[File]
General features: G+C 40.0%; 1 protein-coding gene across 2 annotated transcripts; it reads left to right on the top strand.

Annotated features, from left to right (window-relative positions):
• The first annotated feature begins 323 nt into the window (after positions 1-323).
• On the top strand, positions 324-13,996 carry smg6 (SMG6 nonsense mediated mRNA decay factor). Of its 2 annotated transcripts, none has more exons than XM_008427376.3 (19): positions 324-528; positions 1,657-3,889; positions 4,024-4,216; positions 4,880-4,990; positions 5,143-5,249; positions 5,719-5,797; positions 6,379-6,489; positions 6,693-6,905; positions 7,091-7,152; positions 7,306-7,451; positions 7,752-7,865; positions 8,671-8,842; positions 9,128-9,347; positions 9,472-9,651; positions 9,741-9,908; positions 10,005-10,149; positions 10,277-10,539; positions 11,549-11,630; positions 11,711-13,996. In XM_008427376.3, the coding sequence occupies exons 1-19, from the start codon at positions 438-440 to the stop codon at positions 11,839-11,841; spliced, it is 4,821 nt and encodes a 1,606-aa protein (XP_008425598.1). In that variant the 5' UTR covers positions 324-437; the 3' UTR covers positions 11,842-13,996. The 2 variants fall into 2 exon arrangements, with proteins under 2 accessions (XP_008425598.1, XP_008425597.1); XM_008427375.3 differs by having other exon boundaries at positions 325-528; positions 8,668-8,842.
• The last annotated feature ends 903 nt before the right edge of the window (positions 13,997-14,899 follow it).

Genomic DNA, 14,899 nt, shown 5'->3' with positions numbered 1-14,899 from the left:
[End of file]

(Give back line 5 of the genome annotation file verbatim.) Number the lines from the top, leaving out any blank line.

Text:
• The last annotated feature ends 903 nt before the right edge of the window (positions 13,997-14,899 follow it).